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Saving Southbank Skate Park


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If you have ever walked along London’s famous South Bank your eye will have been caught by the bright colours of the heavily graffitied Undercroft skate park, and the impressive tricks (and falls) of the skateboarders, BMXers, and other urban sports enthusiasts who use the park frequently.

The eye catching and unique skate park has been a feature of the cultural scenery of South Bank for decades, since the 1970s, and is an important part of skateboarding history, known widely as the birthplace of British skateboarding.  It is used by local skaters and internationally famous skaters alike, and is a constant hub of activity, not only for skaters and graffiti artists, but also as an open place for people to meet and watch the action.

Unfortunately, in March 2013 The Southbank Centre revealed their redevelopment plans, which included turning the Undercroft skate park into retail units.  This proposed destruction of Southbank skate park has been met with an overwhelmingly negative response, from those who use the skate park and those who understand the cultural importance of the space.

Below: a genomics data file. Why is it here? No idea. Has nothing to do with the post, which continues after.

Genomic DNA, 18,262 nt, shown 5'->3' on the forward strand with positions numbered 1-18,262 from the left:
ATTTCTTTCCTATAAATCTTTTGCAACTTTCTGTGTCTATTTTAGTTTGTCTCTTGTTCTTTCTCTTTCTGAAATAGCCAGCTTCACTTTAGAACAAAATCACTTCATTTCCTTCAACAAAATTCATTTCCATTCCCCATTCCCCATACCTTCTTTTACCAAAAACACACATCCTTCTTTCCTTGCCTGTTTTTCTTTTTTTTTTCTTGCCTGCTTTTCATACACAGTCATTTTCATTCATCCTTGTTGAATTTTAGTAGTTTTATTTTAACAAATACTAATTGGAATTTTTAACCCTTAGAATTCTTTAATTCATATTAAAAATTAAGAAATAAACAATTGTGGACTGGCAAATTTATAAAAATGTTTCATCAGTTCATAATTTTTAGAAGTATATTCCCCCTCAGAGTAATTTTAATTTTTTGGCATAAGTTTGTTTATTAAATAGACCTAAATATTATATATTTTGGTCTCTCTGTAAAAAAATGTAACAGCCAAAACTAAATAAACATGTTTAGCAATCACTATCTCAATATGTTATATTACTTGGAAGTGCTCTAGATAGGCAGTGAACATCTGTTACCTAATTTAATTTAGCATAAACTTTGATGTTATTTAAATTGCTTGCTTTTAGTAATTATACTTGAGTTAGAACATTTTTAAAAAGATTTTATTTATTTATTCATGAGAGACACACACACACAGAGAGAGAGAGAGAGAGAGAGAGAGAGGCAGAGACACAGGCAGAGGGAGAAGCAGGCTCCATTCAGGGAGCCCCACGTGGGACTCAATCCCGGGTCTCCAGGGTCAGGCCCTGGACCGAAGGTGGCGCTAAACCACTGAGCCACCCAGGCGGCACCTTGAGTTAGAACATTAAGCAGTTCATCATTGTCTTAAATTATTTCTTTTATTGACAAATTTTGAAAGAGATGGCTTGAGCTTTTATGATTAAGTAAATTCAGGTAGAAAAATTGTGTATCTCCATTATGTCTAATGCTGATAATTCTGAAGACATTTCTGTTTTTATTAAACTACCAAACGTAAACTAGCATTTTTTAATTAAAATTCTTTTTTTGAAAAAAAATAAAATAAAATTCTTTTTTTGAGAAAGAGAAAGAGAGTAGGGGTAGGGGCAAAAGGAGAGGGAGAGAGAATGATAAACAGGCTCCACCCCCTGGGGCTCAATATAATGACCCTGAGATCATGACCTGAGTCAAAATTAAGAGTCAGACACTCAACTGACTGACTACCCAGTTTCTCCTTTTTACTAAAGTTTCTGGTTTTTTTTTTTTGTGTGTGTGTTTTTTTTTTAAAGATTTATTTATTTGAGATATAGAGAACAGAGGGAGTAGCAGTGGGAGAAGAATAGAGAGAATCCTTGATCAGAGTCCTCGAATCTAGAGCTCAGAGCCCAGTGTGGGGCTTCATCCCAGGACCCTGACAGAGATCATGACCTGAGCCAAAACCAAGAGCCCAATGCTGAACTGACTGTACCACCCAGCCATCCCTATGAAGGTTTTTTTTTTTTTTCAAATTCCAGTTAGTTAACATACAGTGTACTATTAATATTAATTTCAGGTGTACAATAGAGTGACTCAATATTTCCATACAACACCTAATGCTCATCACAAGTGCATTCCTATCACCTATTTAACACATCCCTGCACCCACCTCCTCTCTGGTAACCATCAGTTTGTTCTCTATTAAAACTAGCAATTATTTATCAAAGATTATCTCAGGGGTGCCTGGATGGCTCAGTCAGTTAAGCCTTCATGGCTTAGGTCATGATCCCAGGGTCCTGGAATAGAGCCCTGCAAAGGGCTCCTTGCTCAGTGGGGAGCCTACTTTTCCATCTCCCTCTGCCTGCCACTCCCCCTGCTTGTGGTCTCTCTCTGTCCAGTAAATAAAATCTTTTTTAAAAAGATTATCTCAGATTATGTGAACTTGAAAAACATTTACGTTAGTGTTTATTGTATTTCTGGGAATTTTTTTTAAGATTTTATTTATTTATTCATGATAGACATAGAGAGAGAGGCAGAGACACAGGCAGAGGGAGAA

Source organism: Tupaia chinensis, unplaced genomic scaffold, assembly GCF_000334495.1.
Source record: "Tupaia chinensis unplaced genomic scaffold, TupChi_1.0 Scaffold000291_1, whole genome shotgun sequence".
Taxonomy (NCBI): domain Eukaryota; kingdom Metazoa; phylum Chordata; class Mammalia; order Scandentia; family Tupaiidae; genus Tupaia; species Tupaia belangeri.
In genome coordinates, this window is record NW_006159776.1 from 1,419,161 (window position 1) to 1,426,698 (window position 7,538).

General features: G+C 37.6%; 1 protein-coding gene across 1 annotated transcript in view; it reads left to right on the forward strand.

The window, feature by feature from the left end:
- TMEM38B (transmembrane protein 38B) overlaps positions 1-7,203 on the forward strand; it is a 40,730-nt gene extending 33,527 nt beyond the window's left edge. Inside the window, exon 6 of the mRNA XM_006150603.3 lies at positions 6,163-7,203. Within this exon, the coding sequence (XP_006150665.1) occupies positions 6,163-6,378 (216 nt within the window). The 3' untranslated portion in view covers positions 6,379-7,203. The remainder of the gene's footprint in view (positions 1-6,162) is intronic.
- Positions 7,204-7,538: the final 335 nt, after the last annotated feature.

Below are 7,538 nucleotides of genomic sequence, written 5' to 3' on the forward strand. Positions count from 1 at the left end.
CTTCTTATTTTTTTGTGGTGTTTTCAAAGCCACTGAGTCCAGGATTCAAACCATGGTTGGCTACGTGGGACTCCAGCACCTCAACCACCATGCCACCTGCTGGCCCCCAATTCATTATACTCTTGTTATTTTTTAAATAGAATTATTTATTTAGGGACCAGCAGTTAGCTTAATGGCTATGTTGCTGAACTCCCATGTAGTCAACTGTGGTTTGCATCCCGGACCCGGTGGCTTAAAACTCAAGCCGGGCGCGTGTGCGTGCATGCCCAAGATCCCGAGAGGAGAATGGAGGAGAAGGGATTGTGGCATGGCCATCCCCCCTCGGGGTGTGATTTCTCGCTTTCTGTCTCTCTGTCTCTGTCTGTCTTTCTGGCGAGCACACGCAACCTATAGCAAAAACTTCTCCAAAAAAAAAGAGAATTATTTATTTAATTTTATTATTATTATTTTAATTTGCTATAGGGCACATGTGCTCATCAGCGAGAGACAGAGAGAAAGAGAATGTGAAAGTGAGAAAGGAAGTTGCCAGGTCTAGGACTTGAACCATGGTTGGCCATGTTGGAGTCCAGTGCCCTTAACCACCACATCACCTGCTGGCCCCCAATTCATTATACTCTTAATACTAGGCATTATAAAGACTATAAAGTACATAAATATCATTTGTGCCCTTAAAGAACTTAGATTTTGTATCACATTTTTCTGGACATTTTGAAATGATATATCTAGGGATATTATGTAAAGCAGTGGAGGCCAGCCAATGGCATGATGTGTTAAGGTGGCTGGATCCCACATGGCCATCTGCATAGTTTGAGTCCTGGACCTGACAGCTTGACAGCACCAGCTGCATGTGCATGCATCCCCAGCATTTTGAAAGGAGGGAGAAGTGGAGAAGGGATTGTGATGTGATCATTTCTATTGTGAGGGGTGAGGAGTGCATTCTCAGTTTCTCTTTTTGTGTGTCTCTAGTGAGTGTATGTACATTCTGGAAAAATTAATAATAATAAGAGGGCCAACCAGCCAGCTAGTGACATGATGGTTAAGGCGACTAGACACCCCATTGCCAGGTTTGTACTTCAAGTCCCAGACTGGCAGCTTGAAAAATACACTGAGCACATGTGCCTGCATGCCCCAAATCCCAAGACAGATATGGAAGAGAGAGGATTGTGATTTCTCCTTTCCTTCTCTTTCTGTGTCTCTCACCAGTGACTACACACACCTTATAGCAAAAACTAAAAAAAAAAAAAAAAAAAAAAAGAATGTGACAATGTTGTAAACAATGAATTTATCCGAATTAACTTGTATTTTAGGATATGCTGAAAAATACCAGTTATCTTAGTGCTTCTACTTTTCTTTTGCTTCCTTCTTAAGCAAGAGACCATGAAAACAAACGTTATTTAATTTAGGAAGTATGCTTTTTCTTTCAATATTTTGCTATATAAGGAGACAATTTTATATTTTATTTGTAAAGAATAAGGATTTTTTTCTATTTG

A ‘Long Live Southbank’ campaign has been using media and a petition on to raise awareness of the public’s disapproval of the redevelopment, and to overturn the decision, fighting for preservation of the skate park instead of relocation and the construction of a new skate park.  The petition has so far raised over 60,000 signatures.

The ‘Long Live Southbank’ campaign describes the importance of the skate park on their website: "We believe its cultural and historical status to be irreplaceable and that its unique architecture and the vitality of the thriving community should be present for future generations." 

The reasons to save Southbank skate park are not motivated by nostalgia. They are motivated by the importance of protecting an existing and vibrant community of diverse sport and street culture, and preserving a significant cultural and historical landmark.

This will ensure that the cultural and sporting landscape of South Bank continues to flourish for years to come.  For skateboarding is not a sport that is dying out, but a sport that continues to be popular and, along with other urban sports, continually evolves in dynamic new directions.  

Just as London is the capital of the UK, the Undercroft skate park can be viewed as the ‘capital’ of British skateboarding.  It is an important landmark which, if destroyed, will affect the cultural integrity of The Southbank Centre, who claim to encourage the arts and make them available to all, but fail to recognise the thriving artistic and creative community existing beneath them.  

If the Southbank skate park is destroyed, not only will skateboarding lose a valuable and iconic space, but the community will lose a unique cultural landmark in London’s history.

For more information, visit, and find 'Long Live Southbank' on Facebook and Twitter.


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